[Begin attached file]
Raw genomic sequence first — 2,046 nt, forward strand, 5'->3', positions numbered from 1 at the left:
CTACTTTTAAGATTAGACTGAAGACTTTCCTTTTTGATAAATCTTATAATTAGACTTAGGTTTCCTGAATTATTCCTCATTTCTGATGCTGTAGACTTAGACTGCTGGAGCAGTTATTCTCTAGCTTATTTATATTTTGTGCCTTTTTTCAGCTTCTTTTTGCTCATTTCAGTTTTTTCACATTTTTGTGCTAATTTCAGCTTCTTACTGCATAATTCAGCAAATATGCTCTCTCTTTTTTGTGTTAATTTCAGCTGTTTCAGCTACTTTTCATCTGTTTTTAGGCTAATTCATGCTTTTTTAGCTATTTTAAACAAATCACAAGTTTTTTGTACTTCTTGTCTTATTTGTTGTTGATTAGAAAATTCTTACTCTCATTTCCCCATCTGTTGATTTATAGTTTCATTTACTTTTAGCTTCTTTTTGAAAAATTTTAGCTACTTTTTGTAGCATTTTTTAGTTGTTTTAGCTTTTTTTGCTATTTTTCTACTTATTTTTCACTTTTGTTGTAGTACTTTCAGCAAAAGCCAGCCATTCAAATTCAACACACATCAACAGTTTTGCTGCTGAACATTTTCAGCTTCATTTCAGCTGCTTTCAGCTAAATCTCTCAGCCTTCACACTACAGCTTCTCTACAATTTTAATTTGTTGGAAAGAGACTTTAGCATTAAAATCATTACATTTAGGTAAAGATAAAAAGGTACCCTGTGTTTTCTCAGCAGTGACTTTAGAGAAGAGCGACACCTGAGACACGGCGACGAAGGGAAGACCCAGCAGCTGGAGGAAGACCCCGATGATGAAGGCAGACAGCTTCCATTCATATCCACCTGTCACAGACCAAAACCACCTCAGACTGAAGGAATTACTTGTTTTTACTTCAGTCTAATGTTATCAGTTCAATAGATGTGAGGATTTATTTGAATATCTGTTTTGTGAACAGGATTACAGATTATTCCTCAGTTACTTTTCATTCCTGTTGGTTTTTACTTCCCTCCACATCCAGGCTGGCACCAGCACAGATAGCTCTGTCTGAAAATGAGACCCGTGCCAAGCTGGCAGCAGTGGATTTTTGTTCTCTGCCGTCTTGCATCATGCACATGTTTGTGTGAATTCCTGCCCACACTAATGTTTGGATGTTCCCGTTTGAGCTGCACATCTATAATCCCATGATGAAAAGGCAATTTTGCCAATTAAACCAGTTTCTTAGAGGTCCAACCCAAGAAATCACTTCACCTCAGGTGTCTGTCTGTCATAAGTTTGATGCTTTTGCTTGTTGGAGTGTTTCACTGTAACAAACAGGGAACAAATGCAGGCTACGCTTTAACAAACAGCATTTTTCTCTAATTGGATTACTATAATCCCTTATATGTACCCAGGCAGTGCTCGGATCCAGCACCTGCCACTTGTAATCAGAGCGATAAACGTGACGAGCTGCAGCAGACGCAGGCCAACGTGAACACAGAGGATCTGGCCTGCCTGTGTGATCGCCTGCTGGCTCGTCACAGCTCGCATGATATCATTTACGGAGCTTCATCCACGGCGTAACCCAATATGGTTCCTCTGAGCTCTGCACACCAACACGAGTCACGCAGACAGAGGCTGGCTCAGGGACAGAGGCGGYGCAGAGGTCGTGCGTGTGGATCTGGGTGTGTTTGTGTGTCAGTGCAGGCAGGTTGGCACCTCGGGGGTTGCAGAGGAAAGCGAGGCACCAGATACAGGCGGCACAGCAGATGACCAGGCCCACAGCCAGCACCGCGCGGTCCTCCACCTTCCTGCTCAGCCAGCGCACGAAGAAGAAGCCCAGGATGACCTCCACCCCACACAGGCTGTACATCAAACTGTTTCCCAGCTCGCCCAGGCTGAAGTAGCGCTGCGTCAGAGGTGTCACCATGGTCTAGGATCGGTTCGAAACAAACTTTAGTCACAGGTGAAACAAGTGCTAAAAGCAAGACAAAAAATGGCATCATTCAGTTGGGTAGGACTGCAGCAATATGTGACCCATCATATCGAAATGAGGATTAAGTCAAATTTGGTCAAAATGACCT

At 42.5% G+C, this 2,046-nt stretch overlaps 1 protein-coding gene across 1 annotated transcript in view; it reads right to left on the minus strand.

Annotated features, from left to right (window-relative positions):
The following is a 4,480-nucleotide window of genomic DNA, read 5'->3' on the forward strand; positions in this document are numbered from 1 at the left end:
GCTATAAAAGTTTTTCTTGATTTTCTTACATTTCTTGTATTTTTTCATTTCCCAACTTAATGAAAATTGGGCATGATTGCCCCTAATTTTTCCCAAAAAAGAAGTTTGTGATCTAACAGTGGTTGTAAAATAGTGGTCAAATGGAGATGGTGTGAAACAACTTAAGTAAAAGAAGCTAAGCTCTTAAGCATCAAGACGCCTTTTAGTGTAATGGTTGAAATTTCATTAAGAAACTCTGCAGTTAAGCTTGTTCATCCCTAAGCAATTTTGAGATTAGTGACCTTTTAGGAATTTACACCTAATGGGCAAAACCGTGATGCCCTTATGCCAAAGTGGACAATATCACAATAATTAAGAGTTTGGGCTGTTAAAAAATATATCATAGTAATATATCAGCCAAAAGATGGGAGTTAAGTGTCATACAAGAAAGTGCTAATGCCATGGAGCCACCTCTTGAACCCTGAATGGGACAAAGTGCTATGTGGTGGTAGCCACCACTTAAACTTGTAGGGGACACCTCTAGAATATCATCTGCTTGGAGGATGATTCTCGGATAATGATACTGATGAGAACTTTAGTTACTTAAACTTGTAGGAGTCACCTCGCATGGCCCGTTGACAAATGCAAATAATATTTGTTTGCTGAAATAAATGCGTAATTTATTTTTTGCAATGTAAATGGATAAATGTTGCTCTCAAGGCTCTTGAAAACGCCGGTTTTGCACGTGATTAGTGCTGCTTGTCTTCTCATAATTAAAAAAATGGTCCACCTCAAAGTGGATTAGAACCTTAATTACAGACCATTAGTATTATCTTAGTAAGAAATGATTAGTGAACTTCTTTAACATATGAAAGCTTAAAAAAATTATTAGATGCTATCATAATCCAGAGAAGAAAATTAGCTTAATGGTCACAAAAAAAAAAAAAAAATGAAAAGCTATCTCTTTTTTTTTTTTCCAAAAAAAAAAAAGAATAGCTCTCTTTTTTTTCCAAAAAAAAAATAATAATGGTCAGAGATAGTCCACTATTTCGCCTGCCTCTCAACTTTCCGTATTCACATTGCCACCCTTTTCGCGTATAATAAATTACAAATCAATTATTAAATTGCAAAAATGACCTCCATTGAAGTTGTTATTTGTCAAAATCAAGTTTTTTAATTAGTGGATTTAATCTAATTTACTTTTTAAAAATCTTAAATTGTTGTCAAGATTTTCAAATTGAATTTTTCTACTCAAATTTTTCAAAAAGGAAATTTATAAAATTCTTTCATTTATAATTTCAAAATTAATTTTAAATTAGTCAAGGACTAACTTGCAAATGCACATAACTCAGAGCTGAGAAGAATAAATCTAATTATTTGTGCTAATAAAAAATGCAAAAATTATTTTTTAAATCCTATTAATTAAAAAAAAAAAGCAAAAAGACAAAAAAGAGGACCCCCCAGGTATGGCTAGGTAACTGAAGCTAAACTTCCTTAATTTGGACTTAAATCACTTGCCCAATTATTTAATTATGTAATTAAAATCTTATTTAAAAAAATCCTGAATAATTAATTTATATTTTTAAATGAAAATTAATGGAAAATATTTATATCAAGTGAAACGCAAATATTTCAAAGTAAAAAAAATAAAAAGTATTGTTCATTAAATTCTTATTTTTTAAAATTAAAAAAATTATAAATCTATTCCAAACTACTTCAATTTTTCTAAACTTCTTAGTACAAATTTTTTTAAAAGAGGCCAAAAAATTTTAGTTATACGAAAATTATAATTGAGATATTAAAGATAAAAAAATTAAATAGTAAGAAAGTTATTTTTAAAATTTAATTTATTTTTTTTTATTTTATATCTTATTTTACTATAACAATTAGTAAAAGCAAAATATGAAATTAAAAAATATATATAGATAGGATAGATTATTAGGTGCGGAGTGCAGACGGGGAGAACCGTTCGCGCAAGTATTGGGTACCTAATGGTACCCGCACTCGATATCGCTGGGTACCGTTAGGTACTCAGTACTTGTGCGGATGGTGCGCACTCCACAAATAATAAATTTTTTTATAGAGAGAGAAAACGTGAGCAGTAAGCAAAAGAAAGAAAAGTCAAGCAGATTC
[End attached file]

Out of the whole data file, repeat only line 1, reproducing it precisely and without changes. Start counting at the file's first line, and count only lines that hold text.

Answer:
Raw genomic sequence first — 2,046 nt, forward strand, 5'->3', positions numbered from 1 at the left: